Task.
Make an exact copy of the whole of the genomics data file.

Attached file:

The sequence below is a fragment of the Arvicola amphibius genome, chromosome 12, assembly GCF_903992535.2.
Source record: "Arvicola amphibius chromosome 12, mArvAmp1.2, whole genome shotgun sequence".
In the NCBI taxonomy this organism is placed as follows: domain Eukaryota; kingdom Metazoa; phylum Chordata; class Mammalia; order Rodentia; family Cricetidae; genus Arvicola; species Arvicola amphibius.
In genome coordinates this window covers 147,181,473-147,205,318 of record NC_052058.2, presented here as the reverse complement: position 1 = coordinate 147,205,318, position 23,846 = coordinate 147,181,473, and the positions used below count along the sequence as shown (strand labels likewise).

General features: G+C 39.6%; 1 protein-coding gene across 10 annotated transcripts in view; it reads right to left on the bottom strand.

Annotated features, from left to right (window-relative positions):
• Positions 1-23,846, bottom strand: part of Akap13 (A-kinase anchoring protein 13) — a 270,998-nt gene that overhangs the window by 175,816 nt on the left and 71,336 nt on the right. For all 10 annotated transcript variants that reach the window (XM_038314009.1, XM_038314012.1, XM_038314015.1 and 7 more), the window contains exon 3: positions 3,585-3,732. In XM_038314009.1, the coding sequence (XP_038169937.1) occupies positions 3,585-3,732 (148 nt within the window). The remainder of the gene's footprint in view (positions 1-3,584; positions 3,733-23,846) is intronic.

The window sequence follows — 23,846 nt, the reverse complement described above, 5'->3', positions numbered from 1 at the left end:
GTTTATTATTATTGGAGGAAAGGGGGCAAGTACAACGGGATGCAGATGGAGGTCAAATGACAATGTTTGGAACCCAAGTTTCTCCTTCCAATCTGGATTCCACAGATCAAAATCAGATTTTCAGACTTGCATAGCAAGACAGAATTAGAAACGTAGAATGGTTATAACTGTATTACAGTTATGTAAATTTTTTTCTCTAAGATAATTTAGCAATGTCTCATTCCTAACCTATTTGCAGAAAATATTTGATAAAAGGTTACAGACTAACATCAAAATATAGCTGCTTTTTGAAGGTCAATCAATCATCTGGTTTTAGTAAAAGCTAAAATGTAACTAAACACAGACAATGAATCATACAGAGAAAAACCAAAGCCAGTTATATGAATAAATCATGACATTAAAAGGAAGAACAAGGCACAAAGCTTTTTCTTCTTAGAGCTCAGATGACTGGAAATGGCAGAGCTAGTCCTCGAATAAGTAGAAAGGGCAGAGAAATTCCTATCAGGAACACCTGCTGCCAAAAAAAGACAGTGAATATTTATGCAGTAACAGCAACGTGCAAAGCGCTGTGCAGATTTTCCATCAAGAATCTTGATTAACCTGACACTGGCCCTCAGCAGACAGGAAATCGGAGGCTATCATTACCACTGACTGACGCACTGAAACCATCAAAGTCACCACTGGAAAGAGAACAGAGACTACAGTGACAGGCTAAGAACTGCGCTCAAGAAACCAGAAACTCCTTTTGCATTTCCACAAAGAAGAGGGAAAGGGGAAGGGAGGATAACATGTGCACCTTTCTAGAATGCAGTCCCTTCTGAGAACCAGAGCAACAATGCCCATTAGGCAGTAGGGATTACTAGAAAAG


The sequence below is a fragment of the Arvicola amphibius genome, chromosome 12, assembly GCF_903992535.2.
Source record: "Arvicola amphibius chromosome 12, mArvAmp1.2, whole genome shotgun sequence".
In the NCBI taxonomy this organism is placed as follows: domain Eukaryota; kingdom Metazoa; phylum Chordata; class Mammalia; order Rodentia; family Cricetidae; genus Arvicola; species Arvicola amphibius.
In genome coordinates this window covers 147,181,473-147,205,318 of record NC_052058.2, presented here as the reverse complement: position 1 = coordinate 147,205,318, position 23,846 = coordinate 147,181,473, and the positions used below count along the sequence as shown (strand labels likewise).

General features: G+C 39.6%; 1 protein-coding gene across 10 annotated transcripts in view; it reads right to left on the bottom strand.

Annotated features, from left to right (window-relative positions):
• Positions 1-23,846, bottom strand: part of Akap13 (A-kinase anchoring protein 13) — a 270,998-nt gene that overhangs the window by 175,816 nt on the left and 71,336 nt on the right. For all 10 annotated transcript variants that reach the window (XM_038314009.1, XM_038314012.1, XM_038314015.1 and 7 more), the window contains exon 3: positions 3,585-3,732. In XM_038314009.1, the coding sequence (XP_038169937.1) occupies positions 3,585-3,732 (148 nt within the window). The remainder of the gene's footprint in view (positions 1-3,584; positions 3,733-23,846) is intronic.

The window sequence follows — 23,846 nt, the reverse complement described above, 5'->3', positions numbered from 1 at the left end:
GTTTATTATTATTGGAGGAAAGGGGGCAAGTACAACGGGATGCAGATGGAGGTCAAATGACAATGTTTGGAACCCAAGTTTCTCCTTCCAATCTGGATTCCACAGATCAAAATCAGATTTTCAGACTTGCATAGCAAGACAGAATTAGAAACGTAGAATGGTTATAACTGTATTACAGTTATGTAAATTTTTTTCTCTAAGATAATTTAGCAATGTCTCATTCCTAACCTATTTGCAGAAAATATTTGATAAAAGGTTACAGACTAACATCAAAATATAGCTGCTTTTTGAAGGTCAATCAATCATCTGGTTTTAGTAAAAGCTAAAATGTAACTAAACACAGACAATGAATCATACAGAGAAAAACCAAAGCCAGTTATATGAATAAATCATGACATTAAAAGGAAGAACAAGGCACAAAGCTTTTTCTTCTTAGAGCTCAGATGACTGGAAATGGCAGAGCTAGTCCTCGAATAAGTAGAAAGGGCAGAGAAATTCCTATCAGGAACACCTGCTGCCAAAAAAAGACAGTGAATATTTATGCAGTAACAGCAACGTGCAAAGCGCTGTGCAGATTTTCCATCAAGAATCTTGATTAACCTGACACTGGCCCTCAGCAGACAGGAAATCGGAGGCTATCATTACCACTGACTGACGCACTGAAACCATCAAAGTCACCACTGGAAAGAGAACAGAGACTACAGTGACAGGCTAAGAACTGCGCTCAAGAAACCAGAAACTCCTTTTGCATTTCCACAAAGAAGAGGGAAAGGGGAAGGGAGGATAACATGTGCACCTTTCTAGAATGCAGTCCCTTCTGAGAACCAGAGCAACAATGCCCATTAGGCAGTAGGGATTACTAGAAAAG